Sounding the caution on Wednesday, the US special envoy for the region, Thomas Perriello said as the mood of public unrest remains serious in Burundi, a similar situation of political turmoil and conflict might also arise in the DRC.
On one hand, hard-line opposition stances against President Pierre Nkurunziza’s extended rule were getting stronger and stronger within Burundi, amid efforts by former Tanzania president Benjamin Mkapa to find a peaceful solution to the simmering crisis.
As for the DR Congo situation, he said, Africa’s second largest land mass is scheduled to hold its election in December this year where one of two things are going to happen.
Either a democratic election conducted along the country’s constitution would be held or the present leadership might choose to stay on as it was the case in Burundi by changing the constitution.
Should the latter be given space, chances are that the subsequent effects would be disastrous and the situation might relapse to what it was in the 1990s.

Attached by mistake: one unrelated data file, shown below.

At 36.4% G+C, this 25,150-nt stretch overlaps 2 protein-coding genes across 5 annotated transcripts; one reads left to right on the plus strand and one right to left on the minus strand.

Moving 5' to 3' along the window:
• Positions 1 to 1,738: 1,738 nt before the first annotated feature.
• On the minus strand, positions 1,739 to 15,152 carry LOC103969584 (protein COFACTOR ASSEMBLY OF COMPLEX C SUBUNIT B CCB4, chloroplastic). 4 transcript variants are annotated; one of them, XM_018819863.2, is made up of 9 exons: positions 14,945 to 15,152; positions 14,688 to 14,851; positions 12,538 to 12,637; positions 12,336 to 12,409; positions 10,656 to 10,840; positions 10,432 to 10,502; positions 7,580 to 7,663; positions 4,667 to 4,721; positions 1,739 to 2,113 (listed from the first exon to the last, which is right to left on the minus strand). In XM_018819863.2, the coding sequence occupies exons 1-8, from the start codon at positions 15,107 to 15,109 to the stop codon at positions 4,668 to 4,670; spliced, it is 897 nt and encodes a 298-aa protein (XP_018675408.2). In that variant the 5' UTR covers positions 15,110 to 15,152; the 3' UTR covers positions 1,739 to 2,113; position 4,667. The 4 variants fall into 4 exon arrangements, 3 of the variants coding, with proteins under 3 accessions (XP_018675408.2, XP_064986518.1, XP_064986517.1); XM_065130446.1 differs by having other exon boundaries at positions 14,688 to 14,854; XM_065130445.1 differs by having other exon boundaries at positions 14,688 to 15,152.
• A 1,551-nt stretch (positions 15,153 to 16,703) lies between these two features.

Nobody would want to see what happened in eastern and central Africa in the 1960s and 1990s is rewritten in the history of this region. We are quite aware of the bloody wars for independence in the Congo, the genocide of Rwanda in the 1990s and the still boiling situation in north western Uganda.
It should be understood that in Africa today, after the liberation of the southern part of the continent, among the black spots where intermittent conflicts and violence have remained for too long are the central African part bordering Congo, Rwanda, Burundi, Uganda and Southern Sudan, and Somalia.
Correctly, as Perriello observed, Tanzania has a potentially influential role to play given the fact that the current DR Congo President Joseph Kabila spent most of his growing-up years in the country, and also given the fact that the former country is the current chair of the East African Community (EAC).
But we believe that Tanzania’s intervention, and probably that of South Africa alone, cannot be enough to achieve peace.
Perhaps it is necessary that there should be more role models—the likes of Tanzania and South Africa - like what used to be the case in the 1990s.
Then, Nigeria, Egypt and Ghana were role models in the making of peace on the continent. Given that Algeria has also stabilised relatively, it could also assist in finding peace in the Maghreb.
In Shakespeare’s Troilus and Cressida it is stated that there was a tendency to listen to Cassandra only when Troy was in fire. Our humble wisdom is that we should not wait until when Troy is under siege, but should act now.It is better to act, and in the Machiavellian language, it is better to act fast before it is too late.